Hot times, summer in the city! Welcome to late summer, y’all! If you’ve got the AC cranked up, but you also have fans stationed throughout the house that are working overtime, then you may have some problems. Some common culprits are dirty filters, a frozen coil, improper refrigerant levels, and improperly sized units. Whatever the problem, we’ll help you get to the bottom of it.

If you’re just trying to save a few dollars, here are some tips for staying cool for less!

Dirty Air Filters

Let’s start with the easiest, most obvious, and cheapest solution. Odds are you’re running your AC for more than 12 hours each day. If that’s the case, your furnace filter is going to become dirty much more quickly than you’re accustomed to. If you’re in the habit of replacing your filter every 3 months, you may want to reevaluate that habit once August rolls around. In the summer, we recommend taking a quick look at your filter every two weeks. Depending on your home and the number of shedding pets you have, you may find that you need to replace your air filters every 4-6 weeks.

A nice, clean filter not only keeps you cooler by promoting a more vigorous air flow, but it also improves the quality of your inside air and reduces strain on your air conditioning unit.

Your Condenser is Blocked

This is another common issue that’s easily corrected. Your air conditioner works its cooling magic by pulling the heat out of the air like a magician pulls a rabbit out of a hat. The condenser (the part of your air conditioning unit that lives outside) is the component that pushes the heat away from the unit. If your condenser doesn’t have the elbow room it needs to keep things cool, you AC simply won’t work as well. If your condenser becomes blocked by over-eager shrubs, trash, or other debris, your unit may not cool sufficiently.

Try pruning shrubs or relocating plants that are a little too close for comfort. It just might do the trick.

Improper Refrigerant Levels

There are a number of telltale signs that your air conditioning unit needs some additional refrigerant. If you’ve checked your filter and your condenser is in the clear but your unit just does not keep you cool — no matter how many times you’ve fiddled with the thermostat — be on the lookout for a hissing or gurgling sound that may indicate a leak in your refrigerant line. Turn off the unit immediately and call for service. Another sure-fire indication that something’s off with your refrigerant levels are skyrocketing energy bills. The harder your unit works to maintain a comfortable temperature, the more energy it uses. Needless to say, a unit that’s low on refrigerant is highly inefficient.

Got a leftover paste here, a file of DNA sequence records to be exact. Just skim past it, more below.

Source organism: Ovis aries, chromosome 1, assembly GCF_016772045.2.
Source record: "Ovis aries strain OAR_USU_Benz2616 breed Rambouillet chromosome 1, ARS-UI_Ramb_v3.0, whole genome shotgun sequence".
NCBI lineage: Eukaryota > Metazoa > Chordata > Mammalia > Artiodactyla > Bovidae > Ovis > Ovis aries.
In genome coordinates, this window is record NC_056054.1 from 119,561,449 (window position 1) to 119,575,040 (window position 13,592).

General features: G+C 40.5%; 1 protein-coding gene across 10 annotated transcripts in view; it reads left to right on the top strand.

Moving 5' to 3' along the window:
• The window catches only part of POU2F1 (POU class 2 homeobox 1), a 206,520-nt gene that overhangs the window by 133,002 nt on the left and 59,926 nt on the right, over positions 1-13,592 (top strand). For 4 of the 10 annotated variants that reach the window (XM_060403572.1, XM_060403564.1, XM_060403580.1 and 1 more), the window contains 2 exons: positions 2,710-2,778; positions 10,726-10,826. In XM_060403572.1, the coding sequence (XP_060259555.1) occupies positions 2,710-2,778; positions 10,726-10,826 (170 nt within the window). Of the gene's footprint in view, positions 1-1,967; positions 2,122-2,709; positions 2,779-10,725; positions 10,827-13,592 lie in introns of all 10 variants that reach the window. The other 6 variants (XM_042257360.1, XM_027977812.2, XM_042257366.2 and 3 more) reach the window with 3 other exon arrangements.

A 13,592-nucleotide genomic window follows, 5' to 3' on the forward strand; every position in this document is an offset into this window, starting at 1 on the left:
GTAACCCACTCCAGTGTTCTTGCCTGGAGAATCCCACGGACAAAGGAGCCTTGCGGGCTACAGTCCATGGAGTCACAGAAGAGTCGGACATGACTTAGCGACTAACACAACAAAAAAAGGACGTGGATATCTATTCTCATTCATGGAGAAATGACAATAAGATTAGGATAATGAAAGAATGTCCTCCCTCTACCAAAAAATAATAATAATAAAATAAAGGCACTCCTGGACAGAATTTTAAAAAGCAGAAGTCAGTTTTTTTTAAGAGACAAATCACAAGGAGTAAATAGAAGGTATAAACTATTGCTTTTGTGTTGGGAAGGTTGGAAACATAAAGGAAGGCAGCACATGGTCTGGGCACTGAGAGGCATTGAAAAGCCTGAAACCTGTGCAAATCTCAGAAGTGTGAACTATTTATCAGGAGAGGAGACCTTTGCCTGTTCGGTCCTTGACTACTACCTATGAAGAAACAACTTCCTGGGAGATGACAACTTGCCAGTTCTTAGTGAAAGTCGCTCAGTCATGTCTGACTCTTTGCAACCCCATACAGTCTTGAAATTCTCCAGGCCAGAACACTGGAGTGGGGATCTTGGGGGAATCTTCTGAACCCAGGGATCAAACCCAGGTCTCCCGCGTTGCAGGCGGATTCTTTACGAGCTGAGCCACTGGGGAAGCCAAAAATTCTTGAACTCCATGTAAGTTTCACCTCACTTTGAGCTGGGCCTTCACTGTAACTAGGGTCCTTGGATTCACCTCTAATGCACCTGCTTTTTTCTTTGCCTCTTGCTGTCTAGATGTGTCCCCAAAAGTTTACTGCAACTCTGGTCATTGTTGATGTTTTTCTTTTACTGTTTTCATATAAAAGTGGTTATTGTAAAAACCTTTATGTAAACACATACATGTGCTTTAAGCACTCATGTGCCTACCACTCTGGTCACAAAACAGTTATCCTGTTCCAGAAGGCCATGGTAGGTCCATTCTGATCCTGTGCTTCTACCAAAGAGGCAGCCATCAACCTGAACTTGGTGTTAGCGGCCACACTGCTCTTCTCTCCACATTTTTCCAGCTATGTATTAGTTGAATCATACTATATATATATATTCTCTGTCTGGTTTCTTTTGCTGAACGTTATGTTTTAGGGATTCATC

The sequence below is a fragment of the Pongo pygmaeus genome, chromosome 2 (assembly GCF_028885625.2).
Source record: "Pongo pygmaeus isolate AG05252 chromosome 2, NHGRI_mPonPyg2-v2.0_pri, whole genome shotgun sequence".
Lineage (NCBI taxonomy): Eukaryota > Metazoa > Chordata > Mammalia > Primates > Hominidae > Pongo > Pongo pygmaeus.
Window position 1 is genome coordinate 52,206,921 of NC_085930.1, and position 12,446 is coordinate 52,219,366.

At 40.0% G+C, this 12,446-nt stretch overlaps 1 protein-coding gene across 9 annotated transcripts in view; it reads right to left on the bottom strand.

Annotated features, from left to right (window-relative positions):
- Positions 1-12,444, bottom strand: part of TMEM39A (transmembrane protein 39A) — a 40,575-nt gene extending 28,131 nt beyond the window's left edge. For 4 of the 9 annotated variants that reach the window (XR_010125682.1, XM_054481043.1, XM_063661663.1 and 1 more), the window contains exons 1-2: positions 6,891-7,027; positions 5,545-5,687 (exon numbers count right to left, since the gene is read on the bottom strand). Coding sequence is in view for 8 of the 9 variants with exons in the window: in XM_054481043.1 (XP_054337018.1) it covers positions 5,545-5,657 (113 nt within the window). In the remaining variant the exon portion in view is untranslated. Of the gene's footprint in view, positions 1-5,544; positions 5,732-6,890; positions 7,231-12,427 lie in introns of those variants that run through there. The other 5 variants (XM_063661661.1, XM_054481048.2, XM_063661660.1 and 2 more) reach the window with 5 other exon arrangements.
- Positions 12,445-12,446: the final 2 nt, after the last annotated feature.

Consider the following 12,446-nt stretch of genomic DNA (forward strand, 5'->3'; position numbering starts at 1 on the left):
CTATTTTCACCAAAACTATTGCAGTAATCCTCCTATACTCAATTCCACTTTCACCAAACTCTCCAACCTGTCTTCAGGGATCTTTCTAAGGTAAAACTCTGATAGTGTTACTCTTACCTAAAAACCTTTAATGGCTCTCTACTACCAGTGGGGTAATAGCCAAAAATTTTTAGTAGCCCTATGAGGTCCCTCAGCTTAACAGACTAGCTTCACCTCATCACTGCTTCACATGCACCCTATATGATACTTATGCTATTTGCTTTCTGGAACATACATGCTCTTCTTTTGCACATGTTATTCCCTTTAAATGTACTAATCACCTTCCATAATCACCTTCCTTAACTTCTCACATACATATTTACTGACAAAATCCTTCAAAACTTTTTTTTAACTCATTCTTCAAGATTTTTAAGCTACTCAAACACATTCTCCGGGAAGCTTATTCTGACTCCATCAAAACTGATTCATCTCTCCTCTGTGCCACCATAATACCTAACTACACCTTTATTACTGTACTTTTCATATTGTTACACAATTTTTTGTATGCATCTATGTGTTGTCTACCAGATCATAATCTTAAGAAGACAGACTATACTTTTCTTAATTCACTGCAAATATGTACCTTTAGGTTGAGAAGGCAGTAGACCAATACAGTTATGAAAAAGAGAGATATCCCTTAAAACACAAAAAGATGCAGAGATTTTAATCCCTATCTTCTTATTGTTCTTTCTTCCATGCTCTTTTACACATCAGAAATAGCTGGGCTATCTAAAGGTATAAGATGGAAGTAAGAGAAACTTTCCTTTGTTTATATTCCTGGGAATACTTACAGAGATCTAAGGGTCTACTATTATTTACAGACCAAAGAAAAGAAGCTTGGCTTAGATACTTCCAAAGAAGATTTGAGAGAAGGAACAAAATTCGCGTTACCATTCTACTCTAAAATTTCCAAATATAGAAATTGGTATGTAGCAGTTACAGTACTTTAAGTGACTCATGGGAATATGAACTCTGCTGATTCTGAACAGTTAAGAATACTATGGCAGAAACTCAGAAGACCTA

Levels that are too high can also cause costly equipment damage.

Be sure to ask your HVAC technician to check levels before simply adding coolant. An air conditioning unit is a closed loop, if levels are low there’s a leak. If there’s a leak, insist that they find it and repair it. To properly fix the leak, all refrigerant must be evacuated from the system, then the leak can be identified, repaired, and tested. Once that process has been completed, then the AC tech can replace the refrigerant.

Your Unit’s Too Cold: Ice on the Refrigerant Line

You’d think a cold refrigerant line would be a good thing. But not so much. When your refrigerant is running low, ice may form on the line, sending colder and colder air into the evaporator. Eventually, the air will become so cold that your compressor will freeze and seize. Turn it off and call for help!

Your Unit’s Too Cold: Frozen Evaporator Coil

When it comes to the health of your central air conditioning unit, there is such a thing as too cold. A frozen evaporator coil, caused by insufficient air flow, freezing refrigerant lines, dirty filters and coils, or lack of coolant are all common reasons for an evaporator coil to freeze. When that happens, it’s time to call your trusty AC repair professional.

If you suspect your refrigerant is leaking, don’t try to find the leak yourself, leave that one to the pros.

Your Air Conditioner is Too Small for Your Home

To work correctly, an air conditioning unit has to be the perfect size for your perfect home. When you schedule your annual HVAC maintenance, ask your technician if your unit is the right size for your house.

To schedule an air conditioning inspection, contact Parthenon Plumbing & HVAC.

 

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